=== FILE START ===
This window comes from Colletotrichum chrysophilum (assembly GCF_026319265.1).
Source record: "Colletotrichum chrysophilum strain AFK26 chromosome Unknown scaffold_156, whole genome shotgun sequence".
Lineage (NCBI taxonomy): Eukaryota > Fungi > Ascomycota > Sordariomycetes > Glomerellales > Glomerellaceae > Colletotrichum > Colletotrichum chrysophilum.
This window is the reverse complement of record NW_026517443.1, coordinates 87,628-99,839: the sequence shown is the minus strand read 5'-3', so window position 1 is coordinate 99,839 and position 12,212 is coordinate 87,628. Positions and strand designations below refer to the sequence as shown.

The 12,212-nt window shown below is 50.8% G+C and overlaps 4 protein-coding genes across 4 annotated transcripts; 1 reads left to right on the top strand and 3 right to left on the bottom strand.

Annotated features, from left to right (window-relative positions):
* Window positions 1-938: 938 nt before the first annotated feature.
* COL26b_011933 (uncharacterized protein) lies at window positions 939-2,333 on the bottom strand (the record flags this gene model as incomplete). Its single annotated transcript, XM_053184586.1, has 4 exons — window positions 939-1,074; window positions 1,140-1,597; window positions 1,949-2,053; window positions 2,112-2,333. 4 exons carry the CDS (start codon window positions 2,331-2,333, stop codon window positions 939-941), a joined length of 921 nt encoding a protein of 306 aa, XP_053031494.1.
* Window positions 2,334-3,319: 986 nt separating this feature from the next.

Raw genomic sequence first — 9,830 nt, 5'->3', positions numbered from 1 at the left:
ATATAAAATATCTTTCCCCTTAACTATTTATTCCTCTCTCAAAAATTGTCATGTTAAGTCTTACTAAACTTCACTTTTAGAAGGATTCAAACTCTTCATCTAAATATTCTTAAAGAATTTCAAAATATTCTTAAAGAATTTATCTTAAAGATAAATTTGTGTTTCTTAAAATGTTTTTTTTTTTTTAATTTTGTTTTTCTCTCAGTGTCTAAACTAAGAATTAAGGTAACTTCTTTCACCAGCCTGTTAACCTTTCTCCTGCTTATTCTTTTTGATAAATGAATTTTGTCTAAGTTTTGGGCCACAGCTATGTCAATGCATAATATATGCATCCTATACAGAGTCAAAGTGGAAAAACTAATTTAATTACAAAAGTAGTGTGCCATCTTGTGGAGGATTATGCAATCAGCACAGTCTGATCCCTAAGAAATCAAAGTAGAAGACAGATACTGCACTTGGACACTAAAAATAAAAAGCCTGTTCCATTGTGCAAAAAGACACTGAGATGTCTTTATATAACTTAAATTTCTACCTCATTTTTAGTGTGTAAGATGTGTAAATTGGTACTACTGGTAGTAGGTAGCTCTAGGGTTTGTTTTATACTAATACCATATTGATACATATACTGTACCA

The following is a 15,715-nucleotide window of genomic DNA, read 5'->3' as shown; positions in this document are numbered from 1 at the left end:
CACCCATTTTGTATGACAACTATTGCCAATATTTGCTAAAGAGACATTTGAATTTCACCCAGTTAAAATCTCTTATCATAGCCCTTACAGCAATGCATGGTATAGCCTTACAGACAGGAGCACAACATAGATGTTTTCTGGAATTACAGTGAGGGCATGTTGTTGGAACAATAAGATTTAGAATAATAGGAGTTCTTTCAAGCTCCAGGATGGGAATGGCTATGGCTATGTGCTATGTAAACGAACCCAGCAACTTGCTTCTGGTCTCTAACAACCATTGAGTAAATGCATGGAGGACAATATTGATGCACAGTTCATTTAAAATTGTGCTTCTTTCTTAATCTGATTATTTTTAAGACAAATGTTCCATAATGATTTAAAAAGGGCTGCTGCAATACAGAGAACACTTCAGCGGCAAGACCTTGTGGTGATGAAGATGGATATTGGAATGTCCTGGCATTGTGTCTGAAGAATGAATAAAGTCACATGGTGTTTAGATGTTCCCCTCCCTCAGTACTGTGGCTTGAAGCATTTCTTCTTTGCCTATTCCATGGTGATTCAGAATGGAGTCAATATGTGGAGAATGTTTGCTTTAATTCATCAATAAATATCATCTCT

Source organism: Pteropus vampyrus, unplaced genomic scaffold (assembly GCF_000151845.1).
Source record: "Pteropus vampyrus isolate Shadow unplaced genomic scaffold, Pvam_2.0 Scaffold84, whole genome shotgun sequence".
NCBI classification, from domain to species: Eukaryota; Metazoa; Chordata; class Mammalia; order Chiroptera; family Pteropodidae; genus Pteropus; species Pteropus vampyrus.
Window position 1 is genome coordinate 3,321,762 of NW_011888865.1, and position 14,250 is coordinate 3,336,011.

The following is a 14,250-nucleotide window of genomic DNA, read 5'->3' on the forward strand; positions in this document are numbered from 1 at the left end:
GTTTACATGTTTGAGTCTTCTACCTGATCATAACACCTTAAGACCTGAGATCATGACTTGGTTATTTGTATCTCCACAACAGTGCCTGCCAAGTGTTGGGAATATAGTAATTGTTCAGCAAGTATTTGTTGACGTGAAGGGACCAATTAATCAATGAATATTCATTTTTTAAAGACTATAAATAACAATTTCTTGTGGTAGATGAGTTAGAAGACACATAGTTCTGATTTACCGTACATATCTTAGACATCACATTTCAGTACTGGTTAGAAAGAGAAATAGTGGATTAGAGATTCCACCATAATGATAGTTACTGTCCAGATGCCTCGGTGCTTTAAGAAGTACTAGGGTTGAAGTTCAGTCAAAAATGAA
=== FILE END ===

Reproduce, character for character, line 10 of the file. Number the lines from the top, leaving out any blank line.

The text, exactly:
Raw genomic sequence first — 9,830 nt, 5'->3', positions numbered from 1 at the left: